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Skills That Can Be Affected by Dyslexia

Skills Affected by Dyslexia: Trouble Reading, Telling Left From RightSome people think of dyslexia as a learning issue that only involves reading. But dyslexia can make a number of tasks difficult. Here’s an overview of skills and behaviors dyslexia can affect.

General Skill: LanguageDyslexia can make it difficult for kids to:

  • Understand and follow directions
  • Repeat something that was just said in proper sequence
  • Name people and objects
  • Find the right words, such as saying “dinosaurs are distinct” instead of “dinosaurs are extinct”
  • Pronounce words properly, such as saying “mawn lower” instead of “lawn mower”
  • Distinguish between words that sound similar
  • Learn and correctly use new words (which can lead to guessing)
  • Use proper grammar
  • Rhyme words
  • Stay on topic
  • Understand jokes, puns, sarcasm or idioms
  • Speak with confidence and without overusing “filler words” (like “um” and “like”)

General Skill: ReadingDyslexia can make it difficult for kids to:

  • “Sound out” and pronounce words while reading
  • Read smoothly, without skipping words, reversing word order and/or losing place&
  • Get and stay interested in stories and books
  • Understand written material
  • Understand word problems in math

General Skill: WritingDyslexia can make it difficult for kids to:


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  • Master the rules of spelling and grammar
  • Write letters, numbers and symbols in the correct order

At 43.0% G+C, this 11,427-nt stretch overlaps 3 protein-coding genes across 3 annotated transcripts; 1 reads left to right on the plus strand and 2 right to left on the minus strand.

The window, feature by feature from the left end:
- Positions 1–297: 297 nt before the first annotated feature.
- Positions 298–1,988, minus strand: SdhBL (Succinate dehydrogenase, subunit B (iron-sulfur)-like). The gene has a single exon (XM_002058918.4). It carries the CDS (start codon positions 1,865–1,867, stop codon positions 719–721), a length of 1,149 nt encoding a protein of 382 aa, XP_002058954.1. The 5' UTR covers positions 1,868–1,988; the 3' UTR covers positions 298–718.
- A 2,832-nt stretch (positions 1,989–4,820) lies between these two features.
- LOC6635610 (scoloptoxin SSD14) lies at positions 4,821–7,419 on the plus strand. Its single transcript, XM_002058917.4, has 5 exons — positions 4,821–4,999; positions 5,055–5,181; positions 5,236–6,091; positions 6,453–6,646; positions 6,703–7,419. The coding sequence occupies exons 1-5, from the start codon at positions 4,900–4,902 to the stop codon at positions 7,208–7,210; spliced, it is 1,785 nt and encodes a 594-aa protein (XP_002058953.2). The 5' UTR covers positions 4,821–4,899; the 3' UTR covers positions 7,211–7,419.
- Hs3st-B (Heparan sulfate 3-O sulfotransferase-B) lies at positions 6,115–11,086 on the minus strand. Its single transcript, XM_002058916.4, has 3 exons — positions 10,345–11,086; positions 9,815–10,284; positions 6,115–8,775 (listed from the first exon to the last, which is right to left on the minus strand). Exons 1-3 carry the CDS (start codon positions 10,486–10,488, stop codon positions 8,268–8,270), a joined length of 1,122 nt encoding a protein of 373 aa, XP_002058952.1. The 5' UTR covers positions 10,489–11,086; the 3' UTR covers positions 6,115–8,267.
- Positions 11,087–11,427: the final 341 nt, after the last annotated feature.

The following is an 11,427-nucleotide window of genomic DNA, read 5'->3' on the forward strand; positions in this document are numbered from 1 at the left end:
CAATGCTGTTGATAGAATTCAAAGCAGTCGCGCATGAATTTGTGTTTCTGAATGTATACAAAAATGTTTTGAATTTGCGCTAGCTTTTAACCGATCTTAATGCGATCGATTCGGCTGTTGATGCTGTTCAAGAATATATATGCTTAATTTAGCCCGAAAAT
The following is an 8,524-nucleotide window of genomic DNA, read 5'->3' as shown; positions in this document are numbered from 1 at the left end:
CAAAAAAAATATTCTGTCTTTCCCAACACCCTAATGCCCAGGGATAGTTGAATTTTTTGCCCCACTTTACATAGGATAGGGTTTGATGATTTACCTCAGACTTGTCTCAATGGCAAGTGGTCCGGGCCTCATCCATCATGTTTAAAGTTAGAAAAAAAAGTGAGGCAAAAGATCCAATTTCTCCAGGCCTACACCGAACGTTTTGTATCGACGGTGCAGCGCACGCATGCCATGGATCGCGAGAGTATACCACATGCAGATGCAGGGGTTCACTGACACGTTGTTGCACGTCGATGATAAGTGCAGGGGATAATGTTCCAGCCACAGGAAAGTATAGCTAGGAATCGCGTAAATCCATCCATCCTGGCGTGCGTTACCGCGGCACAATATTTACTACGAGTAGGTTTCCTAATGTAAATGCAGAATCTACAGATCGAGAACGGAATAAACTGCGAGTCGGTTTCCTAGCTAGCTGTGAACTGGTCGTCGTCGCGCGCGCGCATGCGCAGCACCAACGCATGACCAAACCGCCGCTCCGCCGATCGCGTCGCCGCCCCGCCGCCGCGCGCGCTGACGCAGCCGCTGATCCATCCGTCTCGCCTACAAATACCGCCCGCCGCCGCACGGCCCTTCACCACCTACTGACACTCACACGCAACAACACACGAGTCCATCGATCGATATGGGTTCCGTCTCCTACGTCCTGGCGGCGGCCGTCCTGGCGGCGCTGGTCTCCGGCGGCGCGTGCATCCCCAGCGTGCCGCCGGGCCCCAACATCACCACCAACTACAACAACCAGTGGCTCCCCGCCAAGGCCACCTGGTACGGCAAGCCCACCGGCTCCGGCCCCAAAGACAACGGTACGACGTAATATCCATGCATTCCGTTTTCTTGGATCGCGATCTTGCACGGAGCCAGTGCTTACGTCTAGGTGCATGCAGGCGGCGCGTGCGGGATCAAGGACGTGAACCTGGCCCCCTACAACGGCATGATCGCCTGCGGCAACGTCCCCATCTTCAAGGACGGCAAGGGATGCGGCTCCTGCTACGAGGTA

• Proofread written work
  • Express ideas in an organized way
  • Organize and complete written assignments
  • Listen and take notes 

Social-Emotional SkillsDyslexia can make it difficult for kids to:

  • Interpret body language and nonverbal cues
  • Make and keep friends
  • Deal with peer pressure and embarrassment and express feelings appropriately
  • “Fit in” with kids the same age
  • Maintain healthy self-esteem—dyslexia might also cause anxiety or depressed mood

Other Skills AffectedKids with dyslexia could also have difficulty with:

  • Navigation and sense of direction—and may worry about getting lost
  • Spatial concepts like telling left from right
  • Learning and remembering words, phrases, names and directions—they may rely too heavily on memorization
  • Filtering out background noise
  • Telling time and sticking to a schedule

If you think your child is having trouble with these skills and behaviors but you aren’t sure, consider talking to your child’s teachers about what’s happening at school. If your child has dyslexia, there are many ways you and the school can help.